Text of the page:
©ViewZone Expedition 2001

"You can't take a bad picture in Yemen!" This became a regular saying for us. Each new region had its own special beauty.

Temples and ruins sleep in the desert, waiting for a camera to record them. Markets and meadows are full of colors and textures and mountain ranges are waiting to inspire the adventurous. This land contains a living history of life as it was thousands of years ago. The beauty is overwhelming and the people are genuinely friendly. Even an amateur could look like a seasoned travel photographer.

"Surrah! Surrah! Take a picture! Take a picture!" the children offered us smiles everywhere we went. The faces of Yemeni children are some of the most angelic faces in the world. The small boys, with their jackets and jambias, are tiny copies of their fathers. The girls [see left] under the age of ten look like colorful flowers skipping through doorways and suq paths. Most girls are donning the black over-robes of a proper Islamic woman by age fifteen.

"Mumkin?" I asked a small girl in the suq, showing her my camera, "Can I take your photo?"

The girl looked to her mother. The mother nodded and the little one smiled up into my camera lense.


"Gammil ! Shuckran," I smiled, "Beautiful, thank you."

Suqs are a fantastic opportunity for photography. The merchants are friendly and proud of their wares. It doesn't take much urging to get a proprietor to pose with his shop.

ViewZone's Photographs

Most of the images in this Expedition series were shot using digital cameras. Sky prefers a mega-pixel Polaroid PCD-3000 while Gary uses a GL-1 Cannon Video. We download our images to a titanium G-4 Laptop (Apple) and update the web site from remote phones whenever we can find a phone jack that fits.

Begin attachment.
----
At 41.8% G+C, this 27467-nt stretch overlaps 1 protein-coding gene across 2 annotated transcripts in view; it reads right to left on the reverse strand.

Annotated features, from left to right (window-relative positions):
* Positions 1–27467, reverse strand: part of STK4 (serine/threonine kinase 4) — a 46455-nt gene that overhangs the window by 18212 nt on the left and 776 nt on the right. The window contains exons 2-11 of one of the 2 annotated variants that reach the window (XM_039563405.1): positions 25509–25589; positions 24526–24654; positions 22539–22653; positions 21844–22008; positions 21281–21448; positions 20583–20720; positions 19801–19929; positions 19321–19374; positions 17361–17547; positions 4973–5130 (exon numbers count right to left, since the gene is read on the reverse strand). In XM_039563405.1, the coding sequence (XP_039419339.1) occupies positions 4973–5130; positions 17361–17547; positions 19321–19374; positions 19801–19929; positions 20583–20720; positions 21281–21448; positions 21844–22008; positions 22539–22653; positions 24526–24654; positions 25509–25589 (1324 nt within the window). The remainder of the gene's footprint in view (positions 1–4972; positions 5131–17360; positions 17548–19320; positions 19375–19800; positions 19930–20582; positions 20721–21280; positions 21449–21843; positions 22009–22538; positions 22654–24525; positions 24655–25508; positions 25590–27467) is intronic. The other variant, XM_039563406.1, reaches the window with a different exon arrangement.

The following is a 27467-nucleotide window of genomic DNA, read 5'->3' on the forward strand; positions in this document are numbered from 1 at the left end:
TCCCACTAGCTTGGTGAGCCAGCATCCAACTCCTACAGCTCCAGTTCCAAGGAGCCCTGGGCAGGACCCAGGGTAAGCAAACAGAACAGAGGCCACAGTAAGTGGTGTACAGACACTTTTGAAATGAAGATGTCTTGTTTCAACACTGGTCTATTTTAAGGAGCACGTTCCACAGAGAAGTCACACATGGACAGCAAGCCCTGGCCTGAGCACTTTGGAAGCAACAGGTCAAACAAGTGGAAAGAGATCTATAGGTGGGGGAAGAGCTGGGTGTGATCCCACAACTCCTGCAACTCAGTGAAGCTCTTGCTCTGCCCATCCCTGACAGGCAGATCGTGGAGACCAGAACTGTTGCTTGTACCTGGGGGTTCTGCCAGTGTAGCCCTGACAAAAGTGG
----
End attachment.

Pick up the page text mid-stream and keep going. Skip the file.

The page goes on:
Digital images don't require expensive film, which can be old or go bad in the hot climates. Sky shoots hundreds of pictures every day and save only a small portion of them. The only thing she has to worry about is getting fresh AA batteries -- which can be a problem in small villages.

If you decide to bring film to Yemen remember there are temperature extremes and refrigeration is rare. Dust is also a thing to consider. A good lens brush will save lots of otherwise spotted pictures as the bright sun seems to amplify every microscopic speck of lens dust. Big cities like Sana'a, Taiz and Aden will have camera stores with fresh batteries and film and even excellent film processing.

The ViewZone crew packed their equipment in crush proof cases -- a must for those bumpy Toyota rides. When we were hiking, we usually packed only enough film for a day or two -- usually 2 hours of video and about 60 still pictures. We kept most of our weight reserved for carrying water, although one could not become dehydrated with all of the cups of tea we were offered as we entered each new village.

Most hiking will involve a trip in a vehicle for some routes. Only the most experienced path finders should go off on their own, away from the established walkways. But it can be done and many tourists prefer to hike over rough landscape or along the terraced gardens. Our guides were akways with us to ask permission when we wanted to cross private land and we were never refused.

Al Makha

A solitary minaret is the most recognizable monument left to a region now sparsely populated. There was once a thriving city here but the humidity and balmy heat have eroded the site to an almost featureless landscape. A Himyaritic civilization is believed to have been the original population along this stretch of the Red Sea coast. Today this destination is used for dramatic backgrounds and memorable photographs of ancient ruins.

With the close proximity to the Dark Continent, traditional African style homes [above right] are to found all along the Red Sea coast. These types of huts are found in clusters along the road and usually are centered around a water source.

We were invited in [above left] to rest from the sun. Inside the temperature is dramatically cooler -- by about 20 degrees Fahrenheit. The inhabitants sit on elevated lounges made from wooden frames and twine or rope.

We returned to the Toyota and headed for the most beautiful part of Yemen. When I asked our guide, Ahmed, to describe the mountain region of Yemen he used only one word, Breathtaking!"

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